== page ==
Researchers have found evidence that hominins - early human ancestors - used stone tools to cleave meat from animal bones more than 3.2 million years ago.
That pushes back the earliest known tool use and meat-eating in such hominins by more than 800,000 years.
Bones found in Ethiopia show cuts from stone and indications that the bones were forcibly broken to remove marrow.
The research, in the journal Nature, challenges several notions about our ancestors' behaviour.
Previously the oldest-known use of stone tools came from the nearby Gona region of Ethiopia, dating back to about 2.5 million years ago. That suggests that it was our more direct ancestors, members of our own genus Homo, that were the first to use tools.
But the marked bones were found in the Dikika region, with their age determined by dating the nearby volcanic rock - to between 3.2 million and 3.4 million years ago.
A battery of tests showed that the cuts, scrapes and scratches were made before the bones fossilised, and detailed analysis even showed that there were bits of stone lodged in one of the cuts.
In Lucy's hands
The only hominin species known from the Dikika region at that time was Australopithecus afarensis, the species represented by the famed "Lucy" fossil, and one that is hypothesised to be a direct ancestor of Homo and therefore of us.
But Lucy and her contemporaries were thought to be vegetarians, and many had assumed that tool use arose only in later, Homo species.
Study co-author Zeresenay Alemseged, the palaeoanthropologist from the California Academy of Sciences in San Francisco who leads a large research effort in the region, said that the find overturns much of what was thought about A. afarensis.
"For 30 years, no-one has been able to put stone tools in their hands, and we've done that for the first time," he told BBC News.
"We are showing for the first time that stone tool use is not unique to Homo or Homo-related species - we have A. afarensis now behaving like Homo in a way both by using tools and eating meat. It's another attribute that could enable us to link A. afarensis to the genus Homo."
The conclusions, however, are based on a small number of bones, and the inference of stone tool use is made indirectly: no tools were actually found at the site. That means it remains unclear if A. afarensis actually made the tools from larger bits of stone, or simply used sharpened fragments that were found.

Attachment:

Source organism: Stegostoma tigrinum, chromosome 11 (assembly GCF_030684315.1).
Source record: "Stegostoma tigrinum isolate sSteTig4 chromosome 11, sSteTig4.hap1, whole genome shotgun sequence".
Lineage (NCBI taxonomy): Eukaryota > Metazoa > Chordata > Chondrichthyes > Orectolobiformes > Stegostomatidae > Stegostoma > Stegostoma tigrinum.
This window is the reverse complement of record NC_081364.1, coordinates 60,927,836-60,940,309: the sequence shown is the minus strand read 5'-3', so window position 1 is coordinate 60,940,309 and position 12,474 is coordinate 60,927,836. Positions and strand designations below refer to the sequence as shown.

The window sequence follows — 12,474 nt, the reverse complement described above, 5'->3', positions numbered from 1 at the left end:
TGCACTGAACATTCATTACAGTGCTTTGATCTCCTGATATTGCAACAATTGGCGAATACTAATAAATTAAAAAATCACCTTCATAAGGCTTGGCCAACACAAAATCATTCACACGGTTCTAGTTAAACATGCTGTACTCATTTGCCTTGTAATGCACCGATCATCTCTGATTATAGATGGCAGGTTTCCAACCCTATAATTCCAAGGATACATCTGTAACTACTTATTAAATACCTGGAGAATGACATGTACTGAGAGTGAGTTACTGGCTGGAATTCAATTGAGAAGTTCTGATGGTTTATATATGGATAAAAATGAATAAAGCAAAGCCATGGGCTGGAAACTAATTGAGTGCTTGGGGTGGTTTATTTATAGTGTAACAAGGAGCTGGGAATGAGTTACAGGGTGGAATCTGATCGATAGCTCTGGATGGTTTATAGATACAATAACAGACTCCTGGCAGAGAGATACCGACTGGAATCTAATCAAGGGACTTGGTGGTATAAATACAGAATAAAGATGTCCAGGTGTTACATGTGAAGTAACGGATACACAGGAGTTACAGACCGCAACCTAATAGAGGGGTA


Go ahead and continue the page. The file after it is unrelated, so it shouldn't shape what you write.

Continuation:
Both Alemseged and Shannon McPherron, an archaeologist from the Max Planck Institute of Evolutionary Anthropology in Leipzig, Germany, and lead author of the study, say that the next task is to return to the region and keep looking for evidence to tie up the story.
They hope to establish that it was in fact A. afarensis that used the tools, rather than any other species that has not yet been found in the region.
"It's always hard to associate a behaviour with a particular hominin," Dr McPherron explained to BBC News.
"We're never so lucky as to find a hominin dead with the archaeology in its hand."
But more than that, the team want to look for tools and any potential evidence of their manufacture, to find what kind of tools the A. afarensis butcher actually had.
The previous record-holders for oldest stone tools seemed relatively advanced, Dr McPherron explained, so experts have guessed for some time that less sophisticated tools would be found.
"What we can now think about is a fairly extended period of time when these hominins were experimenting with stone, perhaps using naturally occurring flakes," he said.
"But at some point they would've started to make their own. What we need to do is fill in that time period."
Chris Stringer of the Natural History Museum in London cautions against making firm conclusions about the development of tool use, given the limited number of artifacts from the current find.
"We have to be cautious that these are just a couple of bones with what seem to be cut marks on them; one would like to have stone tools associated with them to really clinch the case," he told BBC News.
However, he agrees that pushing the first known date of tool use back by nearly a million years is, regardless, "a big story".
"It suggests that meat-eating and butchery behaviour is pre-human - it's an ancestral behaviour and as such it gives an interesting perspective on the Australopithecines that we didn't have before," he said.
"They seemed to be vegetarian and lacking significant aspects of human behaviour, and in a sense this would bring them somewhat closer to us."